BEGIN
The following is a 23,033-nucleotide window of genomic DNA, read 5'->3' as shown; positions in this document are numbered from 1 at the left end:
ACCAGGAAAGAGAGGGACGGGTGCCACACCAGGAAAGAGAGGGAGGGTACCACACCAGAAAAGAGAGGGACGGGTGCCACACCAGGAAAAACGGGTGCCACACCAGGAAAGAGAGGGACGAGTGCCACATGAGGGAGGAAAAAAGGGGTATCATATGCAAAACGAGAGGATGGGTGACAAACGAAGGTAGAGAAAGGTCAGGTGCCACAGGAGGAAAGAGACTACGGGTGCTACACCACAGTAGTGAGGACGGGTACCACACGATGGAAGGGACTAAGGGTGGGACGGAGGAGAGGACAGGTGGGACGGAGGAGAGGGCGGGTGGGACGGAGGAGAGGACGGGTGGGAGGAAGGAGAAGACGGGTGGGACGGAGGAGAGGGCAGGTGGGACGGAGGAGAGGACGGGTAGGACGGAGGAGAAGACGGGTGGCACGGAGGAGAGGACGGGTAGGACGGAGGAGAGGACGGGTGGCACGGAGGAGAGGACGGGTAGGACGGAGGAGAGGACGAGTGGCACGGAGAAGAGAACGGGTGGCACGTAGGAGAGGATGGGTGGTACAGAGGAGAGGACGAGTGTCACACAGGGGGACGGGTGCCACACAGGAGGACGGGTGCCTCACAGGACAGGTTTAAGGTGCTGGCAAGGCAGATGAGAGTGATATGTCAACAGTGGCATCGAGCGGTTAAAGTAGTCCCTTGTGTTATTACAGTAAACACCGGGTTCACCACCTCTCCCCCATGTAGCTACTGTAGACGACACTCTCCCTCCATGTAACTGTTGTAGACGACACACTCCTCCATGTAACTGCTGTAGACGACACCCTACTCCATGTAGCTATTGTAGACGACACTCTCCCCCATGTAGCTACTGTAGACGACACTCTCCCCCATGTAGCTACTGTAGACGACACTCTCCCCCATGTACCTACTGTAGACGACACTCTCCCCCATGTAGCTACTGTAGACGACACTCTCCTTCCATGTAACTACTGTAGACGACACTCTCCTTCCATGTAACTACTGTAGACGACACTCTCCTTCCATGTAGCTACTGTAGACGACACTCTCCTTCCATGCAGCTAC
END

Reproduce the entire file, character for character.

The following is a 23,033-nucleotide window of genomic DNA, read 5'->3' as shown; positions in this document are numbered from 1 at the left end:
ACCAGGAAAGAGAGGGACGGGTGCCACACCAGGAAAGAGAGGGAGGGTACCACACCAGAAAAGAGAGGGACGGGTGCCACACCAGGAAAAACGGGTGCCACACCAGGAAAGAGAGGGACGAGTGCCACATGAGGGAGGAAAAAAGGGGTATCATATGCAAAACGAGAGGATGGGTGACAAACGAAGGTAGAGAAAGGTCAGGTGCCACAGGAGGAAAGAGACTACGGGTGCTACACCACAGTAGTGAGGACGGGTACCACACGATGGAAGGGACTAAGGGTGGGACGGAGGAGAGGACAGGTGGGACGGAGGAGAGGGCGGGTGGGACGGAGGAGAGGACGGGTGGGAGGAAGGAGAAGACGGGTGGGACGGAGGAGAGGGCAGGTGGGACGGAGGAGAGGACGGGTAGGACGGAGGAGAAGACGGGTGGCACGGAGGAGAGGACGGGTAGGACGGAGGAGAGGACGGGTGGCACGGAGGAGAGGACGGGTAGGACGGAGGAGAGGACGAGTGGCACGGAGAAGAGAACGGGTGGCACGTAGGAGAGGATGGGTGGTACAGAGGAGAGGACGAGTGTCACACAGGGGGACGGGTGCCACACAGGAGGACGGGTGCCTCACAGGACAGGTTTAAGGTGCTGGCAAGGCAGATGAGAGTGATATGTCAACAGTGGCATCGAGCGGTTAAAGTAGTCCCTTGTGTTATTACAGTAAACACCGGGTTCACCACCTCTCCCCCATGTAGCTACTGTAGACGACACTCTCCCTCCATGTAACTGTTGTAGACGACACACTCCTCCATGTAACTGCTGTAGACGACACCCTACTCCATGTAGCTATTGTAGACGACACTCTCCCCCATGTAGCTACTGTAGACGACACTCTCCCCCATGTAGCTACTGTAGACGACACTCTCCCCCATGTACCTACTGTAGACGACACTCTCCCCCATGTAGCTACTGTAGACGACACTCTCCTTCCATGTAACTACTGTAGACGACACTCTCCTTCCATGTAACTACTGTAGACGACACTCTCCTTCCATGTAGCTACTGTAGACGACACTCTCCTTCCATGCAGCTAC